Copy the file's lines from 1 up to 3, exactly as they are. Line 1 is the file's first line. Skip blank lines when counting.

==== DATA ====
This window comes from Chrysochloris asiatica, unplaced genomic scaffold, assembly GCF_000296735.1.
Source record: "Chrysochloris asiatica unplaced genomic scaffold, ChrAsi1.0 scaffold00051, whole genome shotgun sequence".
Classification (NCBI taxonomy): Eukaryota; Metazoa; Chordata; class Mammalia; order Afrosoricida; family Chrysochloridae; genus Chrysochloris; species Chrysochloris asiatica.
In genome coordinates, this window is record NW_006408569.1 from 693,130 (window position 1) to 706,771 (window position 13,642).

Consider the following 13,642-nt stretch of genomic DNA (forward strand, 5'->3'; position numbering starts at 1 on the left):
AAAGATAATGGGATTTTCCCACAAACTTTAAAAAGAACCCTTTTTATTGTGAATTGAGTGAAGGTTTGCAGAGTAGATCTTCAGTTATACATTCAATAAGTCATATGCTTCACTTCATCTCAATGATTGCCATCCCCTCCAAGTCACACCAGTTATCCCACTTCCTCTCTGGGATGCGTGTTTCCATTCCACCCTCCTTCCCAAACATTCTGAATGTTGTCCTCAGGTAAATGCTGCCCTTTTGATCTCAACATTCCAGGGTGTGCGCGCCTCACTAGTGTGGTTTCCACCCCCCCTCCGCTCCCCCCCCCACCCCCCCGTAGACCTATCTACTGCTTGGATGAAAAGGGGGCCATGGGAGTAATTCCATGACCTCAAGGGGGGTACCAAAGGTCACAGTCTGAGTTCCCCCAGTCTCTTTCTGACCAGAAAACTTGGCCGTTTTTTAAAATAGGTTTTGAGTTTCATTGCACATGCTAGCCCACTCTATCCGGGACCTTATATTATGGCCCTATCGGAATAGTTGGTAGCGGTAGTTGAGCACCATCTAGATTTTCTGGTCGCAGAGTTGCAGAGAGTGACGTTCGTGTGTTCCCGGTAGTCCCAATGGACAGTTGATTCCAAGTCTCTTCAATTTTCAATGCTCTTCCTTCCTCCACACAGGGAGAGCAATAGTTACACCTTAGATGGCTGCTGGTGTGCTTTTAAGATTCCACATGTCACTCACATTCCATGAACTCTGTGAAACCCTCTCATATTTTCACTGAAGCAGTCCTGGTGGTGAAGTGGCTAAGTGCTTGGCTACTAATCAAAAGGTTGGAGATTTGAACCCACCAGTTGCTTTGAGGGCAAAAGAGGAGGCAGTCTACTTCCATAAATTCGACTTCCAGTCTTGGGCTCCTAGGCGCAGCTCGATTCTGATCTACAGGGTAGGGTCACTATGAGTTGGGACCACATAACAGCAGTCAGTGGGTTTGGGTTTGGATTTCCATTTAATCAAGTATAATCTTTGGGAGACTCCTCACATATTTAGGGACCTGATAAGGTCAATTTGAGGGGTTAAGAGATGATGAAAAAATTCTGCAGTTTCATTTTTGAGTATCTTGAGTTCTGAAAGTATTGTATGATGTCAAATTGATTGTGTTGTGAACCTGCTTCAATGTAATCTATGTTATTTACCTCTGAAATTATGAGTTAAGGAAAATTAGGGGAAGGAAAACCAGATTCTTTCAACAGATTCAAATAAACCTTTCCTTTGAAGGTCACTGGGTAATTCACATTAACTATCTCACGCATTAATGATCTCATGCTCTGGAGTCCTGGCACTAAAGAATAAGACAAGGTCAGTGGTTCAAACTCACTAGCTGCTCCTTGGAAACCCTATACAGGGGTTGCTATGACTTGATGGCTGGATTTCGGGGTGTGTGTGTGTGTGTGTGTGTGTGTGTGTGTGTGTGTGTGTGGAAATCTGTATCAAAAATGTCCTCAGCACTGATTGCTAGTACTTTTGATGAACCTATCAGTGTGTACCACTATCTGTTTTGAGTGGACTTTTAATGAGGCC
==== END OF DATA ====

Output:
This window comes from Chrysochloris asiatica, unplaced genomic scaffold, assembly GCF_000296735.1.
Source record: "Chrysochloris asiatica unplaced genomic scaffold, ChrAsi1.0 scaffold00051, whole genome shotgun sequence".
Classification (NCBI taxonomy): Eukaryota; Metazoa; Chordata; class Mammalia; order Afrosoricida; family Chrysochloridae; genus Chrysochloris; species Chrysochloris asiatica.